Natural gas leads clean electricity production
There is a clear message in the ascendance of natural gas. Electric utilities note that power generated from natural gas is inexpensive, reliable and clean. By the way, natural gas supplies are almost unlimited.
And there is an added dividend: Due to the shift largely from coal to natural gas, carbon emissions from electricity production in the United States have dropped dramatically and are now at mid-1980’s levels.
The people who build and operate natural gas plants have shown they mean business, as reflected in the remarkable surge in U.S. electricity production to more than 440 gigawatts of natural gas capacity.
Consider that over the past 10 years, natural gas has emerged as a pillar of U.S. economic strength. Jobs are being created and manufacturing is flourishing, thanks in large part to lower energy costs. The shale gas revolution has made natural gas so cheap that it is displacing coal as a fuel for generating electricity.
For utilities that use growing amounts of gas, this has meant lower costs for consumers. Electricity production from coal has dropped from nearly 50 percent of the total seven years ago to under 20 percent today, while electricity from gas has risen from about 20 percent seven years ago to 35 percent now, according to the Energy Information Administration.
An abundance of inexpensive American gas is transforming global energy markets, providing important geopolitical gains from the export of liquefied natural gas. In the battle to weaken Russia’s economic grip on Europe, we’ve turned to the commercial world’s most basic weapons — competition. Increasing the export of LNG has given Europe an alternative source of natural gas.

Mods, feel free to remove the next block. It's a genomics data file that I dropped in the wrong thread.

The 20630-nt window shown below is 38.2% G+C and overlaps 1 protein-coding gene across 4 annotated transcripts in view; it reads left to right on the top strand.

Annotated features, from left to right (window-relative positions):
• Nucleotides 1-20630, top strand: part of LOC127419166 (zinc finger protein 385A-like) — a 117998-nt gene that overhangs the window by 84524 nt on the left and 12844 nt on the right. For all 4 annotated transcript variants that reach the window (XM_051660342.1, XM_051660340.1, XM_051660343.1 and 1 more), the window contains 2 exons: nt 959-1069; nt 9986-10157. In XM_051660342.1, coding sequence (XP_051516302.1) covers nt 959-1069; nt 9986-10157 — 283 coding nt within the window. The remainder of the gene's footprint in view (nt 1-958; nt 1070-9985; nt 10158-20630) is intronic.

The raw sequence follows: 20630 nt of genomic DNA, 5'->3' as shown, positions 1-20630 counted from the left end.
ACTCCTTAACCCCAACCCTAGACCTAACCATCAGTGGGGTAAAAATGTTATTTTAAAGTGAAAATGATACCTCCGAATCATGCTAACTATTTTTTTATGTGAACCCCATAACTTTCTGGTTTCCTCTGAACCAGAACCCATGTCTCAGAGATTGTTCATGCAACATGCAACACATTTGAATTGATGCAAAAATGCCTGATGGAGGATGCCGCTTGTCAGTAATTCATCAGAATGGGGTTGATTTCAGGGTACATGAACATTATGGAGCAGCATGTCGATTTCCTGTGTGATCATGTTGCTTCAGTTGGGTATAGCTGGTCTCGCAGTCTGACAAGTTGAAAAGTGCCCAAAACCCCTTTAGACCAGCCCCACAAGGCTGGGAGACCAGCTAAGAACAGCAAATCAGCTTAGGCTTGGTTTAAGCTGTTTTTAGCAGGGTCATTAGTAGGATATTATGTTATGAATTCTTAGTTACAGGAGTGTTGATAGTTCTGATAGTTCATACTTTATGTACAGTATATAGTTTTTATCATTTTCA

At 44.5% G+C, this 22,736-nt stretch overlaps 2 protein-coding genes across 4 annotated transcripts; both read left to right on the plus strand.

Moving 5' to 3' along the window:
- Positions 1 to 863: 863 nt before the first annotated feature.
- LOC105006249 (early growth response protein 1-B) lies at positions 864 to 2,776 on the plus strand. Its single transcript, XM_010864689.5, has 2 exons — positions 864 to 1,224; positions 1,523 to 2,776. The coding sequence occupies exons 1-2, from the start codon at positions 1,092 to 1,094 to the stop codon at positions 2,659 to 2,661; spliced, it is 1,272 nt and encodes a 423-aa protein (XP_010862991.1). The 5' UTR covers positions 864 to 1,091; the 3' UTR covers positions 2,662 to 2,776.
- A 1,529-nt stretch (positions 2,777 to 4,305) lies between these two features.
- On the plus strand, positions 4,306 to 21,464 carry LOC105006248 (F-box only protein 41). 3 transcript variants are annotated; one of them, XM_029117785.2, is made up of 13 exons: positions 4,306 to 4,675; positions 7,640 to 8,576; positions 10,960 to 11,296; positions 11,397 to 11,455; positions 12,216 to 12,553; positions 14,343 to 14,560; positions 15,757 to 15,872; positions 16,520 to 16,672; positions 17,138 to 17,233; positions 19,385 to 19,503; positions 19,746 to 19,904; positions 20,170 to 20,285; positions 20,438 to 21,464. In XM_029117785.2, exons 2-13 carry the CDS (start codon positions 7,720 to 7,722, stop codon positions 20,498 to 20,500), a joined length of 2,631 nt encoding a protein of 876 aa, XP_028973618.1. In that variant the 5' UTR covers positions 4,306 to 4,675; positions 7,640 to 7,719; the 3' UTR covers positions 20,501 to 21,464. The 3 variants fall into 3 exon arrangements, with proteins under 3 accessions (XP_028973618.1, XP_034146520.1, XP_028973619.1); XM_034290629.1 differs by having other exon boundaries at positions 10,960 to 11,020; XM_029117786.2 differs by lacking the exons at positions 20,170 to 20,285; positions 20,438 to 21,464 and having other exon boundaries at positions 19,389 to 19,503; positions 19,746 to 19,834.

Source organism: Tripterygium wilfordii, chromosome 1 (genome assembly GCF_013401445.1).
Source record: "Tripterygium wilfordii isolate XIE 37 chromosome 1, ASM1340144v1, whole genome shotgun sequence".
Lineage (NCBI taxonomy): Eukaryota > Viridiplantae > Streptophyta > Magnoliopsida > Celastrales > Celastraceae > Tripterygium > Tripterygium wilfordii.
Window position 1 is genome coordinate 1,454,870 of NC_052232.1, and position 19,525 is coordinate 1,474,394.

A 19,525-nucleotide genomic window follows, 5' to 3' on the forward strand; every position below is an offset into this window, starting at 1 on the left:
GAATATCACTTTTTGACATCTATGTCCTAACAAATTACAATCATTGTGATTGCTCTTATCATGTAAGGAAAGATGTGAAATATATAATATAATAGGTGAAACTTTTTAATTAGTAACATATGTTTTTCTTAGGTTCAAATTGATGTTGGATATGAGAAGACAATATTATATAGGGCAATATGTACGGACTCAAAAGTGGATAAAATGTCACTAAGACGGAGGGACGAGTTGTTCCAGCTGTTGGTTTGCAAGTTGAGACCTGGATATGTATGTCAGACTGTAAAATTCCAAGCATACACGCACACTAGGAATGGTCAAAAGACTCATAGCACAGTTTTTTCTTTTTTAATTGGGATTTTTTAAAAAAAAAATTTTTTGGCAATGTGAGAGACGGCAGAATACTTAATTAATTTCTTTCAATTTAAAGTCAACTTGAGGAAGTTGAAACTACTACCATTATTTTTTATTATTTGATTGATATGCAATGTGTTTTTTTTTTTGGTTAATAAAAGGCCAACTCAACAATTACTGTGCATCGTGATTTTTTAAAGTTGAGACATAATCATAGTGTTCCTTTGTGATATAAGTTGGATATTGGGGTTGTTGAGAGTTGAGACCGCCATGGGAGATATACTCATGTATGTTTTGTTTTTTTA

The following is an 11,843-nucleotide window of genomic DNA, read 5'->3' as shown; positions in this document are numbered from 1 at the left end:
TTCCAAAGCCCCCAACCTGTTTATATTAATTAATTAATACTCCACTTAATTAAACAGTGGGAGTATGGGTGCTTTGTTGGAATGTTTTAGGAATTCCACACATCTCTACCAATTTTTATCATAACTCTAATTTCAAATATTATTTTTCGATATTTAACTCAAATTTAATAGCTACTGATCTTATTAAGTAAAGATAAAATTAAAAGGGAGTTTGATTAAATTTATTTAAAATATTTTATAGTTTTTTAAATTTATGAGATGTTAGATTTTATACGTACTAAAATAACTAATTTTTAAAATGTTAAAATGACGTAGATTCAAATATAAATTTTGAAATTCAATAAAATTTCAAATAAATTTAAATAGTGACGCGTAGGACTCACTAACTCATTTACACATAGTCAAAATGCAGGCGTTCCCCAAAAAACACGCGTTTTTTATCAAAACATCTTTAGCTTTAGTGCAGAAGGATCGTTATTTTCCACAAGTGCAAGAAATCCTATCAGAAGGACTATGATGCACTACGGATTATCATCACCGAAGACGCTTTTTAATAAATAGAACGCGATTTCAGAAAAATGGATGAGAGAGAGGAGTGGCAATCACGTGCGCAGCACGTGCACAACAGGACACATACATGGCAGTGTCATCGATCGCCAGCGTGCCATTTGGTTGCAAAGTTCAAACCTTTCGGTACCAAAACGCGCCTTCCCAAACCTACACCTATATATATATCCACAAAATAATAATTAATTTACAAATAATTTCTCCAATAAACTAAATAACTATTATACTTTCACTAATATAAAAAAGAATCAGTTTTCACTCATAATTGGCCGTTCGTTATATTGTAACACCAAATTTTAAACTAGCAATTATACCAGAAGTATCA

What really brings home the new reality is a milestone reached last year, when America eclipsed Russia as the world’s top producer of natural gas. This adds up to a very different outlook than the one 15 years ago when the U.S. was heavily dependent on imported natural gas.
All of this was made possible by the development of innovative technologies like advances in hydraulic fracturing and directional drilling that ushered in the shale revolution. In fact, greater natural gas use has become the main driver for declining carbon emissions in the U.S. power sector.
And because gas plants can ramp up quickly, they are able to compensate for a lack of wind and solar energy on days when production from renewables can’t meet demand. Since 2005, gas cut 50 percent more emissions than wind and solar combined.
Whether the United States will continue to take advantage of the opportunities introduced by increased natural gas will depend in large part on reducing bottlenecks in the pipeline system. The worst are in New England, where a lack of pipeline capacity has meant that, instead of being able to access gas from the nearby Marcellus shale, New England utilities had no choice but to pay inflated prices for Russian LNG that was produced halfway around the world.
Just how critical is natural gas? Combined-cycle natural gas plants not only are America’s leading source of electricity, but have become the nation’s engine of economic growth, strengthening jobs creation and industrial expansion. The ramp up in electricity production from gas has reduced air pollution and carbon emissions.
There is, in short, an overwhelming policy case for dropping what has proved to be one of the environmental movement’s greatest follies — the belief that only renewables can meet our nation’s environmental and economic needs by providing emission-free energy.
Also, despite generous government subsidies and mandates, solar and wind combined supply only 8 percent of the nation’s electricity. The good news is that the switch from coal to natural gas has led to a dramatic reduction in carbon emissions.
Ironically, the environmental gains from natural gas, once regarded as a bridge to renewables, may be just the thing that enables solar and wind to retain a place in the energy economy of the decades to come.
J. Winston Porter, Ph.D., is a former EPA assistant administrator with national responsibility for Superfund and other waste programs. Currently, he is a national environmental and energy consultant, based in Atlanta.
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